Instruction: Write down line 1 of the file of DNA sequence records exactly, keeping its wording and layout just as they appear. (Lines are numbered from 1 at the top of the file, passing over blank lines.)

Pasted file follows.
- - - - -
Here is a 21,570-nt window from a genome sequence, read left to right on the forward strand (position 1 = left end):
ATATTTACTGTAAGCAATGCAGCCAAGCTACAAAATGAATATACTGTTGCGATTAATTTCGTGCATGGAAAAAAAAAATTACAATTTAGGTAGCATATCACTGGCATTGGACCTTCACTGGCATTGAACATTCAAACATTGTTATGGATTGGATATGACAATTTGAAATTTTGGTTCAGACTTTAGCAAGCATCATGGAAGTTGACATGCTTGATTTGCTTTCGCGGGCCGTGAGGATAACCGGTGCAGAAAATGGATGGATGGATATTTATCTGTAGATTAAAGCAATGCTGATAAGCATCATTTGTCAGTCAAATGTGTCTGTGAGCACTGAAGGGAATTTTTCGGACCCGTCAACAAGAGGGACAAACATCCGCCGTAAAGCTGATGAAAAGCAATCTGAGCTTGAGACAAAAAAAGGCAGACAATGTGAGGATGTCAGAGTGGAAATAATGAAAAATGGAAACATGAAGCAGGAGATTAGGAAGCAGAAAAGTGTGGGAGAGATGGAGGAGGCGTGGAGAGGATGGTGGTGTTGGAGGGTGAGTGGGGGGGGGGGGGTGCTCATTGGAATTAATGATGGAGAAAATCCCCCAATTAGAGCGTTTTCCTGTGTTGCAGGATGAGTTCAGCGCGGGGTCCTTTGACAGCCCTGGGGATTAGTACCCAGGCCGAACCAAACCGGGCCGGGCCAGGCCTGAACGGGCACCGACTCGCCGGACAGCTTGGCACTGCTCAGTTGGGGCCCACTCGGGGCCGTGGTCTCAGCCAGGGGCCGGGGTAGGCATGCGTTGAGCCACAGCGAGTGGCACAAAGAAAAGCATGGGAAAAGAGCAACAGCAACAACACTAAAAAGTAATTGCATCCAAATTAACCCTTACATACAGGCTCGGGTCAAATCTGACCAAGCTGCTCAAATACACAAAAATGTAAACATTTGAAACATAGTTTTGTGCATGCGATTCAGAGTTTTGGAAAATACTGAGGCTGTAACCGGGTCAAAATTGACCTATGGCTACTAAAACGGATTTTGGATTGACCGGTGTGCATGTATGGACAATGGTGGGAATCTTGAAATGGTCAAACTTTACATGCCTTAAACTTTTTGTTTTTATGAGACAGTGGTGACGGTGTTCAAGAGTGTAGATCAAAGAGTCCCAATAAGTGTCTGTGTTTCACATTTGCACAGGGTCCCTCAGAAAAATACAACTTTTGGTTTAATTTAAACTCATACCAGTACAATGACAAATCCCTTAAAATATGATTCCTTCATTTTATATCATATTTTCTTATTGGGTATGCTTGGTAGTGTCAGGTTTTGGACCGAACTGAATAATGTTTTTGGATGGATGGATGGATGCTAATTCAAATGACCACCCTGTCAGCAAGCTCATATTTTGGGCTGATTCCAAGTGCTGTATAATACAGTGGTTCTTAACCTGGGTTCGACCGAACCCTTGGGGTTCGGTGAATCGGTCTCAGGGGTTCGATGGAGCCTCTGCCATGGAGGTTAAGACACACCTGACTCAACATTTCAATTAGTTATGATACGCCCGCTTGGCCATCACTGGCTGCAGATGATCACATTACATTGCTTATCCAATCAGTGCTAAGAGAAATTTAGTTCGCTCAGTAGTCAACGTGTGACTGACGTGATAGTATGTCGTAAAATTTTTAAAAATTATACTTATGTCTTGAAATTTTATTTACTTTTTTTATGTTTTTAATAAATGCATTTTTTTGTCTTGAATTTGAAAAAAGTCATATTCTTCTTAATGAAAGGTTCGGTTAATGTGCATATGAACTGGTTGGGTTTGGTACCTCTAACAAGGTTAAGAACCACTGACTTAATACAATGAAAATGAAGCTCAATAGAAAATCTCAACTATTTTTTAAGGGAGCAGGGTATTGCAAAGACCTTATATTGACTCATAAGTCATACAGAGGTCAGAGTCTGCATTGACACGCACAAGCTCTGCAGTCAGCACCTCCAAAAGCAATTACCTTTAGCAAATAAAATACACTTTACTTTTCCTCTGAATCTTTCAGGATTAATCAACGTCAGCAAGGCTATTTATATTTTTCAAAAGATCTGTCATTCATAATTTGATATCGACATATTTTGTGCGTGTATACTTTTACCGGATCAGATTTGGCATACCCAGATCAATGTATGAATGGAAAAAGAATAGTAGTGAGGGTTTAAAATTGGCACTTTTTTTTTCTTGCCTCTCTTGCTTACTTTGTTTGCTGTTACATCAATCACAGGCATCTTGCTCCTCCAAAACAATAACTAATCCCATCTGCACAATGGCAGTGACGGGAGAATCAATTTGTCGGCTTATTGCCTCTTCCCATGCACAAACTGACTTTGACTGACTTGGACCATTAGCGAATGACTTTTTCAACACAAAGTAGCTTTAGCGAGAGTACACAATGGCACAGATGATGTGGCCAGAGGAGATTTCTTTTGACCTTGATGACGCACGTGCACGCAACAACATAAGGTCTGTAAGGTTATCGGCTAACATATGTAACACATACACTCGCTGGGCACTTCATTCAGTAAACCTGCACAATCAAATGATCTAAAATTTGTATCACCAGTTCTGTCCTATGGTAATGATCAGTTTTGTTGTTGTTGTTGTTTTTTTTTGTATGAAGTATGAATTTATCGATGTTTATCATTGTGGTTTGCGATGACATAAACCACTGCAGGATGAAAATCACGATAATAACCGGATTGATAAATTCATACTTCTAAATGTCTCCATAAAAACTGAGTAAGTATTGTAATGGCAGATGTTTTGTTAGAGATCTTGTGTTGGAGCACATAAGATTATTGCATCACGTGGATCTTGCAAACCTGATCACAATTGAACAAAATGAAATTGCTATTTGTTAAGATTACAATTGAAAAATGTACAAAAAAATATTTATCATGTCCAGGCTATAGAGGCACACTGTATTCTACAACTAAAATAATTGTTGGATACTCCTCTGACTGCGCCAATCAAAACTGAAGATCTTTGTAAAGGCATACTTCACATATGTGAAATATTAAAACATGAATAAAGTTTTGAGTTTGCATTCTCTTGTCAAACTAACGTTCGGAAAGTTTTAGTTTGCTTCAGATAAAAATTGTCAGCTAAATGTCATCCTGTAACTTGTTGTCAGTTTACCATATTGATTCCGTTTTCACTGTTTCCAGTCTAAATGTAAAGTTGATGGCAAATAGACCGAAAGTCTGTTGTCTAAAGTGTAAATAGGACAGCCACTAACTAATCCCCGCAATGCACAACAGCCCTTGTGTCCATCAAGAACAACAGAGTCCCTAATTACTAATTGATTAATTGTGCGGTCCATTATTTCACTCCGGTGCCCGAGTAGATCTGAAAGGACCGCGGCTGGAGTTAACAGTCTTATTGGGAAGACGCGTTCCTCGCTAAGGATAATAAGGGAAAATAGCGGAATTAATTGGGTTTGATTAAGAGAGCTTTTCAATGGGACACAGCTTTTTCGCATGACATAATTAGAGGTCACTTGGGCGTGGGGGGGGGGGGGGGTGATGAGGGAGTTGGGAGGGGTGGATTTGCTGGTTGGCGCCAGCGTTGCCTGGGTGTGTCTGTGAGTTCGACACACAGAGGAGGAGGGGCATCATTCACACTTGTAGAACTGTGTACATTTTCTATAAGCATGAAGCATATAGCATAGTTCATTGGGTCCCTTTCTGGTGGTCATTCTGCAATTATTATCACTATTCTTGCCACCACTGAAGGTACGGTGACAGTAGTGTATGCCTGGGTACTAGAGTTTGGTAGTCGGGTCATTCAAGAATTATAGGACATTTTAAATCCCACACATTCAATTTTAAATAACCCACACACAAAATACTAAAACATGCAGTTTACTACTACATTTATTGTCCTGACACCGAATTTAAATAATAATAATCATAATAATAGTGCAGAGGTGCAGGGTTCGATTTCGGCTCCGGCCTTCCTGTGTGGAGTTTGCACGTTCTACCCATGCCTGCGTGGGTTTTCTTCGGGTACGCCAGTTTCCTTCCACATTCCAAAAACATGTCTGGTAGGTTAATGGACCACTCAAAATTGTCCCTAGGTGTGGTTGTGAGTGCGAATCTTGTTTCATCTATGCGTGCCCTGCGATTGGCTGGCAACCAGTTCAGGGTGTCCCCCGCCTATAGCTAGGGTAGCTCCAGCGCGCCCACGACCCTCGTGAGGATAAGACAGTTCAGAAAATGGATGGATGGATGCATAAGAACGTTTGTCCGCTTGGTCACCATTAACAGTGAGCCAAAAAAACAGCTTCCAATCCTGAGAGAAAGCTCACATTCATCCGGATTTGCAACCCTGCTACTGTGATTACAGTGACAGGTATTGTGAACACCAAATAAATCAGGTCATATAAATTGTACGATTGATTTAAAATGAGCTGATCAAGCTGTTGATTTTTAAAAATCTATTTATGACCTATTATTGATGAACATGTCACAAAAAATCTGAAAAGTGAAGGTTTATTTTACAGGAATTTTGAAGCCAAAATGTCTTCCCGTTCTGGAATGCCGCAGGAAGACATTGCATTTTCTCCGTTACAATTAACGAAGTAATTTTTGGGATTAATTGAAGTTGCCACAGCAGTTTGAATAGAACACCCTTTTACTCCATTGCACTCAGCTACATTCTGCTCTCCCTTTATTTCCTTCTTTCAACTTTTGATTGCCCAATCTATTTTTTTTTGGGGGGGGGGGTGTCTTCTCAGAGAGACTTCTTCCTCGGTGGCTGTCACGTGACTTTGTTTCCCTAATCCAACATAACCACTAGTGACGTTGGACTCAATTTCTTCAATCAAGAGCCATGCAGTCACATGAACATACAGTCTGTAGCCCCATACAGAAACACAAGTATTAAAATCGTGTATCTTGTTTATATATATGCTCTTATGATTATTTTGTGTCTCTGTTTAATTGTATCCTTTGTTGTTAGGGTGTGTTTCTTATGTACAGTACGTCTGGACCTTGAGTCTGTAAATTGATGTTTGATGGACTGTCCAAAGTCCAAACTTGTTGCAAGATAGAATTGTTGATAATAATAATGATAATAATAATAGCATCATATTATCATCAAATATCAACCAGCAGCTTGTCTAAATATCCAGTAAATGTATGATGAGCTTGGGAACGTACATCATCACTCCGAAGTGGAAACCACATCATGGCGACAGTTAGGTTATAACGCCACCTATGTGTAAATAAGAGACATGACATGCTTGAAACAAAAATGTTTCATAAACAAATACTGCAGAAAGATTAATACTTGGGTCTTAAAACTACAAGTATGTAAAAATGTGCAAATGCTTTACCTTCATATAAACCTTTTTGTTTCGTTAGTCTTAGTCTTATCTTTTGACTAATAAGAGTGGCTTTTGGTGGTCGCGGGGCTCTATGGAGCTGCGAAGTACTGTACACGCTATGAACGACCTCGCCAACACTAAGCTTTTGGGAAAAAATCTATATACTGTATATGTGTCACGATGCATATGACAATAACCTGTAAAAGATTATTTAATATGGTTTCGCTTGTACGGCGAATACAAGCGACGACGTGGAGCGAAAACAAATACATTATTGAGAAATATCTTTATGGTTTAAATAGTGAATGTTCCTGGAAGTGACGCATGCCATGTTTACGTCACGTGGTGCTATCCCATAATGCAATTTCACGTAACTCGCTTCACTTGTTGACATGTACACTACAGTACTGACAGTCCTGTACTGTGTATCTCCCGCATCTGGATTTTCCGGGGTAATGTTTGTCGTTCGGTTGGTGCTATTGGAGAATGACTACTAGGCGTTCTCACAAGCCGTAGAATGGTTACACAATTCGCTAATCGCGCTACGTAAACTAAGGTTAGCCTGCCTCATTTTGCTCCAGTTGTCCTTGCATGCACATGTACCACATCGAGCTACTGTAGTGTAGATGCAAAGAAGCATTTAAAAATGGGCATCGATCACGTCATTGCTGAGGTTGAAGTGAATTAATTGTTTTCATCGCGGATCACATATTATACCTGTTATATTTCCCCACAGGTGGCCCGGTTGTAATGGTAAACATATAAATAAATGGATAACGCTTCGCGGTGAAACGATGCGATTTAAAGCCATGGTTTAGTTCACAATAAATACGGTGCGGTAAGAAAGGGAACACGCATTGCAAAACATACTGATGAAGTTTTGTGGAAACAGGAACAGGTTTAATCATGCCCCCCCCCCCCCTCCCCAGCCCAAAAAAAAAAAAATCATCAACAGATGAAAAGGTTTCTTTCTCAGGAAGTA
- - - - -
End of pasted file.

Here is a 21,570-nt window from a genome sequence, read left to right on the forward strand (position 1 = left end):